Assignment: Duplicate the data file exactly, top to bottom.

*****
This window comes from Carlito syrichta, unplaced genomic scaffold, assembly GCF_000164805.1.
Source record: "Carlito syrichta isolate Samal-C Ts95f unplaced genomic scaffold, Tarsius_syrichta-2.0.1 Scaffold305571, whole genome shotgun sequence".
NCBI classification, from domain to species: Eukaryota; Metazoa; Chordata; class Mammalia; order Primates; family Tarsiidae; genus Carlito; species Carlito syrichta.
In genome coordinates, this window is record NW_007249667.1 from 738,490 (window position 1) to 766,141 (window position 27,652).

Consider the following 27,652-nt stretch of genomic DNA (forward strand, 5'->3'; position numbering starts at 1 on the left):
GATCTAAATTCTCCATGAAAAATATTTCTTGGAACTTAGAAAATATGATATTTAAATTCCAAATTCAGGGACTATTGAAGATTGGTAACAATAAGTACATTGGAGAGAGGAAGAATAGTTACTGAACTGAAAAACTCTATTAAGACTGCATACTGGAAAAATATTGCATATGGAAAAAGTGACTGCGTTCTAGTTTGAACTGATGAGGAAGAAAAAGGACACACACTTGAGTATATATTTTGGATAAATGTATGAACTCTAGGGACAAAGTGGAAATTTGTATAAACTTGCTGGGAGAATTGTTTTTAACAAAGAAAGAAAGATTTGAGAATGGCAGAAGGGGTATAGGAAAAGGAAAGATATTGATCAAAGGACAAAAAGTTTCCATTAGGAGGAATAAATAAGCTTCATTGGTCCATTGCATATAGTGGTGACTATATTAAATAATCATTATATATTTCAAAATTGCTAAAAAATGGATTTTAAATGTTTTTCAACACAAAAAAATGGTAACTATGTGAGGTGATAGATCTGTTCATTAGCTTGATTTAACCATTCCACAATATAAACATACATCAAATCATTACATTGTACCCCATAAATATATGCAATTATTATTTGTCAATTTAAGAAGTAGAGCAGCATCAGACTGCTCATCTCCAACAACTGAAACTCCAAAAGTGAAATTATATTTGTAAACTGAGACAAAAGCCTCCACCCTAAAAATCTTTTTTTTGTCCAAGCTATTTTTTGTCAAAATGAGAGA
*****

This window comes from Carlito syrichta, unplaced genomic scaffold, assembly GCF_000164805.1.
Source record: "Carlito syrichta isolate Samal-C Ts95f unplaced genomic scaffold, Tarsius_syrichta-2.0.1 Scaffold305571, whole genome shotgun sequence".
NCBI classification, from domain to species: Eukaryota; Metazoa; Chordata; class Mammalia; order Primates; family Tarsiidae; genus Carlito; species Carlito syrichta.
In genome coordinates, this window is record NW_007249667.1 from 738,490 (window position 1) to 766,141 (window position 27,652).

Consider the following 27,652-nt stretch of genomic DNA (forward strand, 5'->3'; position numbering starts at 1 on the left):
GATCTAAATTCTCCATGAAAAATATTTCTTGGAACTTAGAAAATATGATATTTAAATTCCAAATTCAGGGACTATTGAAGATTGGTAACAATAAGTACATTGGAGAGAGGAAGAATAGTTACTGAACTGAAAAACTCTATTAAGACTGCATACTGGAAAAATATTGCATATGGAAAAAGTGACTGCGTTCTAGTTTGAACTGATGAGGAAGAAAAAGGACACACACTTGAGTATATATTTTGGATAAATGTATGAACTCTAGGGACAAAGTGGAAATTTGTATAAACTTGCTGGGAGAATTGTTTTTAACAAAGAAAGAAAGATTTGAGAATGGCAGAAGGGGTATAGGAAAAGGAAAGATATTGATCAAAGGACAAAAAGTTTCCATTAGGAGGAATAAATAAGCTTCATTGGTCCATTGCATATAGTGGTGACTATATTAAATAATCATTATATATTTCAAAATTGCTAAAAAATGGATTTTAAATGTTTTTCAACACAAAAAAATGGTAACTATGTGAGGTGATAGATCTGTTCATTAGCTTGATTTAACCATTCCACAATATAAACATACATCAAATCATTACATTGTACCCCATAAATATATGCAATTATTATTTGTCAATTTAAGAAGTAGAGCAGCATCAGACTGCTCATCTCCAACAACTGAAACTCCAAAAGTGAAATTATATTTGTAAACTGAGACAAAAGCCTCCACCCTAAAAATCTTTTTTTTGTCCAAGCTATTTTTTGTCAAAATGAGAGA